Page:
By the time Remi Nadeau and his Cerro Gordo wagons were bringing wealth into Los Angeles in the 1870s the Cuesta was much traveled. Gold, silver, lead and copper mines were scattered around the Soledad country and one of them, the "Escondido," was owned in part by Andres and Romulo Pico. Mines along the Kern River county as well as other parts of the Mojave made for extra travel.
With the coming of the railroad the beginning of the end had come for Beale's Cut. Previous to September 1876 stagecoaches from both Los Angeles and the coast had left off passengers at the summit of the San Fernando mountains near Lang's Station. They were picked up on the other side of the mountain to continue the train trip north or south. The poor old fifteen-foot wide Beale's Cut proved too narrow for "horseless carriages" by 1910 and since the freeways have come into our lives, the old cut remains almost forgotten.
From an engineering standpoint the biggest difficulty with the San Fernando tunnel project was the boring and financial problems. Upon completion the cost exceeded two and one half million dollars and took a year and a half to bore through the mighty mountain. If Chinese help had not been available the tunnel might never have been completed. Located some 27 miles from Los Angeles between Weldon Canyon and the Santa Clarita watershed, the cut, when completed, was nearly 7000 feet long (6940 feet exactly). Candles to light the excavation as it continued were supplied from Newmark and Co. in Los Angeles. Fifteen hundred men labored at the bore with frequent cave-ins, sweat, blood and the loss of life. Digging commenced on March 22, 1875.
The sandstone composition of the mountain was saturated with water and oil and the muck was like working with very soft mud pies. The challenge of this almost impossible task was met by the young superintendent, Frank Frates, native to the Azores, who had started his railroad career with the Central Pacific. Hard work was no stranger to this earnest young man. His Chinese crew had had previous experience with the Tehachapi tunnels, most of them having been at Caliente when it was railhead for the Southern Pacific.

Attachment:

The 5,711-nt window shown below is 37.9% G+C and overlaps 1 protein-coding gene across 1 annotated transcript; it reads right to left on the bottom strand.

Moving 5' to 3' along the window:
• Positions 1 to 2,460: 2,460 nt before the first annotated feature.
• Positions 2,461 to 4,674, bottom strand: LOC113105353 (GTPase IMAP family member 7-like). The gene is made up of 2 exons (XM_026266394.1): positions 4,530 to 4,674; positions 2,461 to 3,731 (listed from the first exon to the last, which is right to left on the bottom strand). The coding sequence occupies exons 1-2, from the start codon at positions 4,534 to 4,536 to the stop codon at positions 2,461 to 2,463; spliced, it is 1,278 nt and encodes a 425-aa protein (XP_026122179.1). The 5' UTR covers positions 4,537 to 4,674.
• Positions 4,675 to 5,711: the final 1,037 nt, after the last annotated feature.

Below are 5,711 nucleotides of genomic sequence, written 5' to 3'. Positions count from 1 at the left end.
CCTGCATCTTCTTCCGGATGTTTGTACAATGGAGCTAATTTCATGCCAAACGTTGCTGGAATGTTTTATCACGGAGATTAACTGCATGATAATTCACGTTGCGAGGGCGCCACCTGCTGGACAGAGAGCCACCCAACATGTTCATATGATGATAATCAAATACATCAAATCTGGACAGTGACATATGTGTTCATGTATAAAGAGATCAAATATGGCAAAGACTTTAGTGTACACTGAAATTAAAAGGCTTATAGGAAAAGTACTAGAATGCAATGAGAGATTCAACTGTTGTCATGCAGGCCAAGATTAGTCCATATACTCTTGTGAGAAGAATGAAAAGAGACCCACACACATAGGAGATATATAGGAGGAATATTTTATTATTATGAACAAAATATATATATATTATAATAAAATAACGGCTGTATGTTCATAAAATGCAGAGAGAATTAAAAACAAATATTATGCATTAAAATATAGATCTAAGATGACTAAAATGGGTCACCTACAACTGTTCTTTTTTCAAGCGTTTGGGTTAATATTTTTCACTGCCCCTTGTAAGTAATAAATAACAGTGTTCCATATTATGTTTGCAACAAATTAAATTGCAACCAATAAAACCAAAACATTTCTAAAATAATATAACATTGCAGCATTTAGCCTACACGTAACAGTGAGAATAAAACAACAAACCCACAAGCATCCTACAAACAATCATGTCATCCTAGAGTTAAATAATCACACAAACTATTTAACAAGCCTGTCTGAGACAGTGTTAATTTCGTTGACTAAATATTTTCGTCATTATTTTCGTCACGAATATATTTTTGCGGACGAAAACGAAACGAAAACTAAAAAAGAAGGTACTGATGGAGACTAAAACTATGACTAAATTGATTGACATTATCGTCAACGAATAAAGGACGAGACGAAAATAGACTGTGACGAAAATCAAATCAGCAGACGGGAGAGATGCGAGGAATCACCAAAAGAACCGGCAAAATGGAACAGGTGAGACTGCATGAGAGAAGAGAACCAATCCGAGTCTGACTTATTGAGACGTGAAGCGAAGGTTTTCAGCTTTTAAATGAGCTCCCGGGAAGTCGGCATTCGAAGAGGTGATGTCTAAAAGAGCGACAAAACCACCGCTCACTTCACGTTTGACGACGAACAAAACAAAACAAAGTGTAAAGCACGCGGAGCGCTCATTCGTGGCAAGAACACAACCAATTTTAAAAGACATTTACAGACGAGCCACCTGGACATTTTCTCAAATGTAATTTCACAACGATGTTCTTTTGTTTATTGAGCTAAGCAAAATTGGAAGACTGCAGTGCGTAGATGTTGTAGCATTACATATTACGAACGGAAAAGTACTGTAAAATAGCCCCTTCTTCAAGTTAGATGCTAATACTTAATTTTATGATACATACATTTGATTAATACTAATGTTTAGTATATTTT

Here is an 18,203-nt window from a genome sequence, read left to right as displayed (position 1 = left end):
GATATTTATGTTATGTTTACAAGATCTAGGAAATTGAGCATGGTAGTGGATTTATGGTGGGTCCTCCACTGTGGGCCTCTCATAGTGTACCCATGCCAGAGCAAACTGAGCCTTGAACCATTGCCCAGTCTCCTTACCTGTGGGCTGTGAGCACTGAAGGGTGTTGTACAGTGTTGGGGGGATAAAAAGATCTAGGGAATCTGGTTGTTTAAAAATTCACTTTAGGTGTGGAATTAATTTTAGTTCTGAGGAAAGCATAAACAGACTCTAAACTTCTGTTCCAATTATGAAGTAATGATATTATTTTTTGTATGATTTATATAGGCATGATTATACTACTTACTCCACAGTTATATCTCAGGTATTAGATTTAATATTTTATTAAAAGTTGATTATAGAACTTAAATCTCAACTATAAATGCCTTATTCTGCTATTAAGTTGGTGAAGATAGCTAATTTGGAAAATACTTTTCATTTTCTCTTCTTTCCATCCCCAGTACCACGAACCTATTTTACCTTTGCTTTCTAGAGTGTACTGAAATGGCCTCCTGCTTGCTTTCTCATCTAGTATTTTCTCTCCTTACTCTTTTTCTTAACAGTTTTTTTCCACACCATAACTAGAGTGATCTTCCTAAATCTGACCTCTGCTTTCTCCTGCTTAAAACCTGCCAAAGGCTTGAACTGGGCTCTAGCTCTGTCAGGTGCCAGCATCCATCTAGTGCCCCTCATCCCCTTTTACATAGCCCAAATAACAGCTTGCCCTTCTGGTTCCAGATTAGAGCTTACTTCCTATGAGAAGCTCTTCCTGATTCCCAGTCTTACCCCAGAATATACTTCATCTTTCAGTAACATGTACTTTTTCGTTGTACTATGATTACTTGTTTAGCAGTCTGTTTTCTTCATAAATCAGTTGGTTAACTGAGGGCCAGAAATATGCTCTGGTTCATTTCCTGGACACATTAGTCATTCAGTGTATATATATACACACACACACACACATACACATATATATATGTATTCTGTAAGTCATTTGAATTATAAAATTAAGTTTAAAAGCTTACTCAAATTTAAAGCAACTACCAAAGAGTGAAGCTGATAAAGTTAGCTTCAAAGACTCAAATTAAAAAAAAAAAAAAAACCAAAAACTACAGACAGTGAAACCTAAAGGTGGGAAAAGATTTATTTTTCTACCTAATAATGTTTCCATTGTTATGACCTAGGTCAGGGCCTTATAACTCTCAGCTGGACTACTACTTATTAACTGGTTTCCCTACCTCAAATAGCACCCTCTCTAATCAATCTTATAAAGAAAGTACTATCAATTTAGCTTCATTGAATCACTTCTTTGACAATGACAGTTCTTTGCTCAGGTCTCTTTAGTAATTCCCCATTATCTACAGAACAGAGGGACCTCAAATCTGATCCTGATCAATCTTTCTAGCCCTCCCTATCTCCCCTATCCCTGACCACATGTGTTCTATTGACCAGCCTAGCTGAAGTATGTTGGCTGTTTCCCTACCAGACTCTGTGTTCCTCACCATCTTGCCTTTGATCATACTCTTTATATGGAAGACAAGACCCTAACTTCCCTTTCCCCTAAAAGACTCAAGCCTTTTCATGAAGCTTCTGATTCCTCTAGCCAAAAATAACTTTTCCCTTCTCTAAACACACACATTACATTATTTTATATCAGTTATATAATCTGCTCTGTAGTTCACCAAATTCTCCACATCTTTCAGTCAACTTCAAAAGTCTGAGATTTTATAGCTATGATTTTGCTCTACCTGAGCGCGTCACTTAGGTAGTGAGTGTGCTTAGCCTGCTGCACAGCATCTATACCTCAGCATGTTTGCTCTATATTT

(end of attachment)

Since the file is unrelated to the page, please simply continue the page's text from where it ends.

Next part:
According to figures given by Remi Nadeau, Frates' excavation was 22 feet high, 16½ feet wide at the bottom and over 18 feet at the shoulders, an angular arch being formed overhead. The Chinese worked as teams of two, one man holding the wedge in place against the rock while his partner swung the heavy sledge. The upper half of the tunnel was dug in advance of the bottom half for a distance of about 20 feet. Temporary timbers were placed as soon as the excavations were made; permanent timbers of Oregon cedar would be placed later. The lower half of the tunnel was dug by another crew of workers, the dirt being carried away by two-horse cars running on laid track. Day and night the work went on in 8-hour shifts, the Chinese being paid $1.00 per day and the white carpenters and mechanics receiving $2.60 a day for a 12-hour shift. A city of tents was located near the south end of the tunnel mouth for the workers.
The site of the northern end of the tunnel just south of the present town of Newhall, had to be abandoned due to the oil-soaked rock causing cave-ins. Frates chose higher ground.
After the northern mouth of the tunnel was opened in June 1875, steam pumps helped to keep the tunnel from flooding with water.
Frates' previous experience with the Central Pacific stood him well with his many problems including incline shafts, sand in the water holding up the pumps' work and delaying further tunneling until the pumps could be overhauled. All this rather belied the remark made by Leland Stanford that it was "too damned dry in southern California for any such catastrophe." Cave-ins still occurred.
For a time the southern terminus of the railroad was at the new little town of San Fernando. The first train from Los Angeles reached San Fernando on April 20, 1874, shortly after the town had been founded by Charles Maclay, a former state senator from Santa Clara County and an ex-Methodist missionary. Excursion trains ran daily from the city, the passengers being given lunch at the Mission before going on to bid for lots.